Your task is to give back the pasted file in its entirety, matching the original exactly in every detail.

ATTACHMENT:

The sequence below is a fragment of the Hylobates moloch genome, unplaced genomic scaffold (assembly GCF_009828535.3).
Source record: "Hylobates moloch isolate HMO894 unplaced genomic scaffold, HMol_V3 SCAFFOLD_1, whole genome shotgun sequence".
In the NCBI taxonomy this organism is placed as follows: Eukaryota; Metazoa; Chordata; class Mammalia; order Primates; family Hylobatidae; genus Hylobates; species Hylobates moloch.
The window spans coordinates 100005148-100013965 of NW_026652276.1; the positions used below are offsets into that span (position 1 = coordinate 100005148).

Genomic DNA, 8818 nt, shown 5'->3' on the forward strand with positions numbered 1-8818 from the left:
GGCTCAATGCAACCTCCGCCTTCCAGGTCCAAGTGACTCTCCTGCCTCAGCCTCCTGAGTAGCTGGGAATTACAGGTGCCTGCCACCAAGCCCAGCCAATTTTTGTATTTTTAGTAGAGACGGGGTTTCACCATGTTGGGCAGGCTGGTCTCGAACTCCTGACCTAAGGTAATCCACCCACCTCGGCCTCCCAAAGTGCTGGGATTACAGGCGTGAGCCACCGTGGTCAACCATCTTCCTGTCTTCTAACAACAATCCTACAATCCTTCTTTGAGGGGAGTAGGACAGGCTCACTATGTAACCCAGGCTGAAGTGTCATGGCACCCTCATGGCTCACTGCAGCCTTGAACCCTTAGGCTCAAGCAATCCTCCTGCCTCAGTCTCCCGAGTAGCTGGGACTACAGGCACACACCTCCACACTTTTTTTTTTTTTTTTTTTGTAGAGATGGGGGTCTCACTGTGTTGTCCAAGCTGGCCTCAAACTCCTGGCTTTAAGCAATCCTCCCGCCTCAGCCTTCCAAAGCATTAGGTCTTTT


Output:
The sequence below is a fragment of the Hylobates moloch genome, unplaced genomic scaffold (assembly GCF_009828535.3).
Source record: "Hylobates moloch isolate HMO894 unplaced genomic scaffold, HMol_V3 SCAFFOLD_1, whole genome shotgun sequence".
In the NCBI taxonomy this organism is placed as follows: Eukaryota; Metazoa; Chordata; class Mammalia; order Primates; family Hylobatidae; genus Hylobates; species Hylobates moloch.
The window spans coordinates 100005148-100013965 of NW_026652276.1; the positions used below are offsets into that span (position 1 = coordinate 100005148).

Genomic DNA, 8818 nt, shown 5'->3' on the forward strand with positions numbered 1-8818 from the left:
GGCTCAATGCAACCTCCGCCTTCCAGGTCCAAGTGACTCTCCTGCCTCAGCCTCCTGAGTAGCTGGGAATTACAGGTGCCTGCCACCAAGCCCAGCCAATTTTTGTATTTTTAGTAGAGACGGGGTTTCACCATGTTGGGCAGGCTGGTCTCGAACTCCTGACCTAAGGTAATCCACCCACCTCGGCCTCCCAAAGTGCTGGGATTACAGGCGTGAGCCACCGTGGTCAACCATCTTCCTGTCTTCTAACAACAATCCTACAATCCTTCTTTGAGGGGAGTAGGACAGGCTCACTATGTAACCCAGGCTGAAGTGTCATGGCACCCTCATGGCTCACTGCAGCCTTGAACCCTTAGGCTCAAGCAATCCTCCTGCCTCAGTCTCCCGAGTAGCTGGGACTACAGGCACACACCTCCACACTTTTTTTTTTTTTTTTTTTGTAGAGATGGGGGTCTCACTGTGTTGTCCAAGCTGGCCTCAAACTCCTGGCTTTAAGCAATCCTCCCGCCTCAGCCTTCCAAAGCATTAGGTCTTTT